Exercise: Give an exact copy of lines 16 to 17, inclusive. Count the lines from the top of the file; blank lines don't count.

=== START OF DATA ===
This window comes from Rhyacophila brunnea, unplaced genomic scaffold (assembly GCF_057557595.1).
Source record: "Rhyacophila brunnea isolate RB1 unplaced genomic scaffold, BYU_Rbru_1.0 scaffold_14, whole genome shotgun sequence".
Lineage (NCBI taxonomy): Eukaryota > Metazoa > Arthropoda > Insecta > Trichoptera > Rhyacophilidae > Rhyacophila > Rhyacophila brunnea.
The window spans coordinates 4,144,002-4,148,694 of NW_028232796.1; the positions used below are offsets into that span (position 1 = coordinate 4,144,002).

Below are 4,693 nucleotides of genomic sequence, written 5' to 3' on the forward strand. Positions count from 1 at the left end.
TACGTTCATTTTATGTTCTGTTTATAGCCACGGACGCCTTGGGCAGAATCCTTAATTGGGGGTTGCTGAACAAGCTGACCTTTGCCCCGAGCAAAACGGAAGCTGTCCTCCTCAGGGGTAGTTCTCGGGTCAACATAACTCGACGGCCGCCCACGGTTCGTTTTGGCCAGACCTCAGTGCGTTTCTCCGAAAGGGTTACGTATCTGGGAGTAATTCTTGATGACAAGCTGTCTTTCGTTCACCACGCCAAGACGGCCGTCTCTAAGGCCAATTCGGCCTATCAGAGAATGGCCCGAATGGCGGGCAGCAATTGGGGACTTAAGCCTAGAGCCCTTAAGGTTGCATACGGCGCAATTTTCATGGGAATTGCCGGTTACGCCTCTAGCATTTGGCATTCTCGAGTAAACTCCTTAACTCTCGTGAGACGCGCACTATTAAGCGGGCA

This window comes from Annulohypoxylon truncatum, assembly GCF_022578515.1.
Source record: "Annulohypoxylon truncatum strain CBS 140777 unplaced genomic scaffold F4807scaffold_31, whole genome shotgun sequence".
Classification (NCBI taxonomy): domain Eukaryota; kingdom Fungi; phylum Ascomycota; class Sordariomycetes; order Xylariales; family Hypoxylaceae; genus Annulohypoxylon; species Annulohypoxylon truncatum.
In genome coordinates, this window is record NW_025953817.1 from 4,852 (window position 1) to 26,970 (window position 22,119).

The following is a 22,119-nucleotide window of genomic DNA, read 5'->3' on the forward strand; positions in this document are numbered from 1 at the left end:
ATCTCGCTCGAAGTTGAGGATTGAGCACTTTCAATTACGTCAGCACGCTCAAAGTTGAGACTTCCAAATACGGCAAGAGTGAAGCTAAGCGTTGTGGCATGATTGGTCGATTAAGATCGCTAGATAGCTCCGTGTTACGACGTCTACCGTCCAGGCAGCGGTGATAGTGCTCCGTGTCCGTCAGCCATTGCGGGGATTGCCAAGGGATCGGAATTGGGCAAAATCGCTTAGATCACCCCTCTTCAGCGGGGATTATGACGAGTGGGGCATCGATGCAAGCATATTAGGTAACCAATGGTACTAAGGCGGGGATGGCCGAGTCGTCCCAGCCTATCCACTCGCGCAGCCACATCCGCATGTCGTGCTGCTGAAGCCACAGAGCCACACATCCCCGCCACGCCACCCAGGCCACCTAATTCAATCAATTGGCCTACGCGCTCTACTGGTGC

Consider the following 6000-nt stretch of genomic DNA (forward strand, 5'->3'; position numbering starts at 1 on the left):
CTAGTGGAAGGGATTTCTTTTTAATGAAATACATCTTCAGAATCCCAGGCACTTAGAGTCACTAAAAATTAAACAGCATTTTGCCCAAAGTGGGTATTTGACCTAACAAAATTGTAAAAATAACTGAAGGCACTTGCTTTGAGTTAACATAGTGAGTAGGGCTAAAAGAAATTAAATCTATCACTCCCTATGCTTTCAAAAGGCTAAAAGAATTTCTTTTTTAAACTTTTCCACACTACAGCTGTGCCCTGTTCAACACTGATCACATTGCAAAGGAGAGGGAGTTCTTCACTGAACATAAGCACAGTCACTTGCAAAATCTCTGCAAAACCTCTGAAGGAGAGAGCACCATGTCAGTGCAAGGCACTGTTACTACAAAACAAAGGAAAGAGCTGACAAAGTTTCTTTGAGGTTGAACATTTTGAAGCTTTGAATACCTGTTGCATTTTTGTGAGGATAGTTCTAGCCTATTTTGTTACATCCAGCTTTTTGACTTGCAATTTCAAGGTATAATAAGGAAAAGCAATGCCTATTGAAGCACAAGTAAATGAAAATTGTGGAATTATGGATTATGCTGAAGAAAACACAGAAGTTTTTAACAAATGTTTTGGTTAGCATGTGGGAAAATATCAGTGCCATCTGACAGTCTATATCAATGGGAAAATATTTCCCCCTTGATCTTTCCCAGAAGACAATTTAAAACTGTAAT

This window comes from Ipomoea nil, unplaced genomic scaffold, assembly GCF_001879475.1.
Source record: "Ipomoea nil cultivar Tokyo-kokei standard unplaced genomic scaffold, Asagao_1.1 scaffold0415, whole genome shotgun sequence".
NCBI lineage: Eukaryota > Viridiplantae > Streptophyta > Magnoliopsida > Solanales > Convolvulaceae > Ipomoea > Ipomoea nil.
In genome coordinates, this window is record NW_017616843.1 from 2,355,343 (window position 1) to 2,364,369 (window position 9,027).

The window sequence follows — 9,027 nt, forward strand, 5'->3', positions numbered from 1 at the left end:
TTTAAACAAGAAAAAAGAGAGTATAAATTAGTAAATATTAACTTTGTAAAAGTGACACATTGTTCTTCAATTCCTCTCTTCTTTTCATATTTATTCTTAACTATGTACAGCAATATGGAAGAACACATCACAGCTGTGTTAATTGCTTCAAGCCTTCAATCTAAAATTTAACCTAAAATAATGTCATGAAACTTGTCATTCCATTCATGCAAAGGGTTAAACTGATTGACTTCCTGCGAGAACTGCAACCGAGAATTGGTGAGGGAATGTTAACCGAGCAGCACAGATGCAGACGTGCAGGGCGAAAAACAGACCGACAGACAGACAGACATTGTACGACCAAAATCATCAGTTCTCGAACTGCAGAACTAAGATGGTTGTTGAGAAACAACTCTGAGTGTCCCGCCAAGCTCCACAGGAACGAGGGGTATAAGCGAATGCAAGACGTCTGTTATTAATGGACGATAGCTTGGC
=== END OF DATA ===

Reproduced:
Source record: "Ipomoea nil cultivar Tokyo-kokei standard unplaced genomic scaffold, Asagao_1.1 scaffold0415, whole genome shotgun sequence".
NCBI lineage: Eukaryota > Viridiplantae > Streptophyta > Magnoliopsida > Solanales > Convolvulaceae > Ipomoea > Ipomoea nil.